- Teach employees to ask good questions. Ask open-ended questions beginning with who, what, when, where, why, and how to gather more information. Ask closed questions that require a yes, no, or short answer to clarify the customer’s request.
- Teach employees to focus. The best way to do this is to shut out outside distractions, not to multitask, and to focus solely on the customer they are assisting."
Not all agents are created equal
Upon spending more time observing your employees, you’ll quickly notice -- if you hadn’t already -- that strengths and weaknesses vary significantly from person to person.
"Each employee has different strengths, which require different methods for improvement. When managers take the time to get to know each employee, the strengths and areas of improvement will be discovered.
An employee may shut out distractions, may listen completely, but assumes he knows what the customer wants without recapping. An employee may recap to ensure understanding, but not take the time (or have the job skills) to find the best solution. Through observation, managers will be able to train and coach each employee and turn areas of improvement into strengths."
But sometimes, observing isn’t enough. There are times when teams need to learn to work better as...well, a team.
When you meet resistance amongst your team
Some customer service teams are broken. In these situations, managers should step in and work on establishing trusting relationships. These will ease any resistance that could crop up with regards to soft skills development -- not to mention the other obvious benefits that increased trust brings to a team.
"When teams are cohesive, resistance is normally not an issue. Teams have the communication skills to listen to one another and work together to solve problems and improve their collective skills. Resistance usually occurs when team members are not supportive of one another, when they do not feel their manager to be a team player, when they feel they are not treated fairly, and when they do not communicate openly with each other.
Managers can work to build cohesiveness among their teams by improving communication skills with one another. It all begins with listening. When managers listen openly and unemotionally to employees, they will uncover the root of resistance. When employees see that their manager listens and works to resolve problems, open and honest communication develops. Trust is established. When managers and their teams have a trusting relationship, it is much easier to work with employees to improve their skills."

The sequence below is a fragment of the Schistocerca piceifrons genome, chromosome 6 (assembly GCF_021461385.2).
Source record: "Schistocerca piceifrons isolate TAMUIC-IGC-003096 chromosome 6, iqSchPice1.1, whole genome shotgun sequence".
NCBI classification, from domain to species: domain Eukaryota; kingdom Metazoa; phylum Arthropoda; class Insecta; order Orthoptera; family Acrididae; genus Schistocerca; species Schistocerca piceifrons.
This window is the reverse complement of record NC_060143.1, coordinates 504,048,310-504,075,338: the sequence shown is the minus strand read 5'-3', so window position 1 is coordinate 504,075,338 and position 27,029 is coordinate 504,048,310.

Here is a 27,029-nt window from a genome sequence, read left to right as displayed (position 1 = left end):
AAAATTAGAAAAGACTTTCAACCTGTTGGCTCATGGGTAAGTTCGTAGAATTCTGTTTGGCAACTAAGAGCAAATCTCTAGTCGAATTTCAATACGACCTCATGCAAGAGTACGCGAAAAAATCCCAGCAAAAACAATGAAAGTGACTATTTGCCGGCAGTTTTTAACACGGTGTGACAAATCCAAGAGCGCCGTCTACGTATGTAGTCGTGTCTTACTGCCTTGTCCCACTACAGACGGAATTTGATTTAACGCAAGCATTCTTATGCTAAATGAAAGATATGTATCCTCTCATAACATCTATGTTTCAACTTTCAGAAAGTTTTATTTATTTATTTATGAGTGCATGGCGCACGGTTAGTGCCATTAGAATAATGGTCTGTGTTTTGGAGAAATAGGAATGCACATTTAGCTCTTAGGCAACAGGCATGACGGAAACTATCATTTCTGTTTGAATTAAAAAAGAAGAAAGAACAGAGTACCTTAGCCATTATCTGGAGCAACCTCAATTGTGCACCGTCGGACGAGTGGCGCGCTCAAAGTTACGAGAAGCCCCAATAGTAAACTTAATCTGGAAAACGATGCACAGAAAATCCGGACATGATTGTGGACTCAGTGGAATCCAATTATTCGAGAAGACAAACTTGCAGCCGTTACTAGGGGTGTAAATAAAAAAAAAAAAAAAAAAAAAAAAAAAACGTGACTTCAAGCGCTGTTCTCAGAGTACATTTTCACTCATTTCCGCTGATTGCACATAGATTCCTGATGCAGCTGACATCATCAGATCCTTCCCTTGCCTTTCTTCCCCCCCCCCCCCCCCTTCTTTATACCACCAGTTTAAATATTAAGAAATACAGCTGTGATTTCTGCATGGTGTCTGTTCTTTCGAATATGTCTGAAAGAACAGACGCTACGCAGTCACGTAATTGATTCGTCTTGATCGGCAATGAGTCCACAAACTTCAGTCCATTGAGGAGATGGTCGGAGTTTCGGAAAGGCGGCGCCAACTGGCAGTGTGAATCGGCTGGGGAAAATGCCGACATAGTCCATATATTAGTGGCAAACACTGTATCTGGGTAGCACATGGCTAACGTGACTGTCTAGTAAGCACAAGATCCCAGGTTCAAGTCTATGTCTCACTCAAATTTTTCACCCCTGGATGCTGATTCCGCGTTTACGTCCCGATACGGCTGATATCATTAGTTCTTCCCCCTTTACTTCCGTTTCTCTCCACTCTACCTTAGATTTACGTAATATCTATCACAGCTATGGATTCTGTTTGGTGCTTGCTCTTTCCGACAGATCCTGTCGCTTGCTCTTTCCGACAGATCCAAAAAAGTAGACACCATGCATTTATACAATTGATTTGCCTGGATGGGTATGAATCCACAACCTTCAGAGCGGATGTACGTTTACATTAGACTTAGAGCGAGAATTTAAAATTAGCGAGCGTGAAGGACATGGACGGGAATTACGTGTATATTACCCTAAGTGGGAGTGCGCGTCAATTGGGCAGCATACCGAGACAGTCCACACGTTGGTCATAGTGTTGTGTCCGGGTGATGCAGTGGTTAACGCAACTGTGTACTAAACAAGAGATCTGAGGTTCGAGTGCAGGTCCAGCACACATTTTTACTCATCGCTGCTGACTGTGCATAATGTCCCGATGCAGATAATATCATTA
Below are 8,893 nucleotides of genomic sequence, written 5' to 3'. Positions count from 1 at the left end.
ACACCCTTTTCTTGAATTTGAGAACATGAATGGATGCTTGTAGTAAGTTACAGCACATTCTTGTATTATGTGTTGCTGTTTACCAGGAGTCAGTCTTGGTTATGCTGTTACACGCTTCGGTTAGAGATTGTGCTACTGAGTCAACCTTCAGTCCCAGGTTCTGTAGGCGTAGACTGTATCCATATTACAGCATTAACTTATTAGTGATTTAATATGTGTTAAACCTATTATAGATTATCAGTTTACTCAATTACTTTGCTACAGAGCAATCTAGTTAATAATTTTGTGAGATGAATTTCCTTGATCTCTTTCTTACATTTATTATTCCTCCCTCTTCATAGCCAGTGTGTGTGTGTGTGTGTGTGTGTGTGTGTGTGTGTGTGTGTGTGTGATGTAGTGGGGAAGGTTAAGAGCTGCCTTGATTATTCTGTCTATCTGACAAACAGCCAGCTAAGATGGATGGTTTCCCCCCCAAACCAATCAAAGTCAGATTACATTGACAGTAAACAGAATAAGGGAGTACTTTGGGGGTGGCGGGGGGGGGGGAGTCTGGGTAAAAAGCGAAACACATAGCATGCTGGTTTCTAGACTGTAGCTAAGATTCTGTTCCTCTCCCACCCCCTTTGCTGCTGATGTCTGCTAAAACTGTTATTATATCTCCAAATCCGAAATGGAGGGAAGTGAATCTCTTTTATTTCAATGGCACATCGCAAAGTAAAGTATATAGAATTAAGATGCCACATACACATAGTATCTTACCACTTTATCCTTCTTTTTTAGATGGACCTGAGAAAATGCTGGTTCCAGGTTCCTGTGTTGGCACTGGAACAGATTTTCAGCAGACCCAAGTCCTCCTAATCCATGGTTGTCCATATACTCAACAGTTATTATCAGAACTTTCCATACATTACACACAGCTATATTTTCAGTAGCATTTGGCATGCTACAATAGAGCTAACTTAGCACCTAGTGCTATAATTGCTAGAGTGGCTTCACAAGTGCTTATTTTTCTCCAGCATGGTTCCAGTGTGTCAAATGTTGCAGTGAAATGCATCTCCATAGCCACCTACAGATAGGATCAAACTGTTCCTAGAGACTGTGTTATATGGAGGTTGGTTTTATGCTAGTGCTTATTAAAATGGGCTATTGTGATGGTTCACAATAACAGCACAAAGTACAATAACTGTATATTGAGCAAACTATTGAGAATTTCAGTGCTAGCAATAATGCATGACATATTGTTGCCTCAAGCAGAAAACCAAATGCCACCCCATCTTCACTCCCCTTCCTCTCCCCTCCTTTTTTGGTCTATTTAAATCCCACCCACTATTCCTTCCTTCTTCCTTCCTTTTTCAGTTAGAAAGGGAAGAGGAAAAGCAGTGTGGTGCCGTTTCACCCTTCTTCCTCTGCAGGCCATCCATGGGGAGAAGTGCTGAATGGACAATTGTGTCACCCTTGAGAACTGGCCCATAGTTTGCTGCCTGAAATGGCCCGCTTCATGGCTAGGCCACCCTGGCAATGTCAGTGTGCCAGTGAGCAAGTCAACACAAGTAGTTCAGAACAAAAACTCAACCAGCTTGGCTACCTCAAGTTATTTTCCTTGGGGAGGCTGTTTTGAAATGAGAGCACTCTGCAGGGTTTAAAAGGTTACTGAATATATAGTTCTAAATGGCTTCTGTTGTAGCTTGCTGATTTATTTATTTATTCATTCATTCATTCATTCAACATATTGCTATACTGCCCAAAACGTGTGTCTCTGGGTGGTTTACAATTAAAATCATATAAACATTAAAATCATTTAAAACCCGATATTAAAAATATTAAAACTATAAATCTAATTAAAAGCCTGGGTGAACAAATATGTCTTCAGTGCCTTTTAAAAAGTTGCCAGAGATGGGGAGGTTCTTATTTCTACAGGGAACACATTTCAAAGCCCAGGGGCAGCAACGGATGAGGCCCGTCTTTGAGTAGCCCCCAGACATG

Daily habits for building soft skills
Of course, building soft skills requires more than a single intervention. Once the habits are taught, it’s important to build up habits that nurture soft skill development amongst your customer service team.
"In meetings, managers can acknowledge good practices they observed. Give specific examples: Linda, I really liked the way you asked your customer questions when she was confused about her bill. You were able to uncover the reason why it was higher than usual. Before explaining, you recapped what she said and when you explained that was the reason for the increase, she understood.
Managers can make it a fun learning experience. Have two employees role play. Give one employee a customer script; another team member will play the role of the employee. Together as a group, provide positive feedback on the soft skills, such as listening, asking good questions, speaking clearly, and offering the best solution. Offer helpful suggestions to improve."
Instilling daily habits amongst your team will ensure that the importance of soft skills is constantly highlighted, saving you from having to call meetings for re-training.
Finally, Renée offers two key tips for managers with regards to soft skill training for customer service teams.
"The most important thing managers can do is be hands-on. Pay attention to employees. Get to know their strengths and what skills need improving. Training is the key to improving employees’ behaviours.
Don’t just train, though; follow up to make sure the employee is using the training correctly. When you see an employee doing something right, provide positive feedback. Likewise, when you see an employee falling back to old habits, provide constructive feedback."
The fact is, soft skills are often forgotten or neglected, due to the fact that they’re less quantifiable than other skills like speedy typing. But they shouldn’t be. As Renée explains in this article, focussing on communication -- particularly listening -- is key to improving your customer support team’s soft skills. Beyond listening, managers can improve their ability to pinpoint individual team members’ soft skill development areas, which will inevitably vary from person to person. Daily habits will help with upkeep for the newly acquired skills, as will managers being hands on with their teams and following up with positive and constructive feedback.
Renée Evenson is a business consultant and writer specializing in organisational psychology in the workplace—the roles and behaviors between customers, employees, and management. Please visit Renée’s website www.Renéeevenson.com, where you can read excerpts of her books.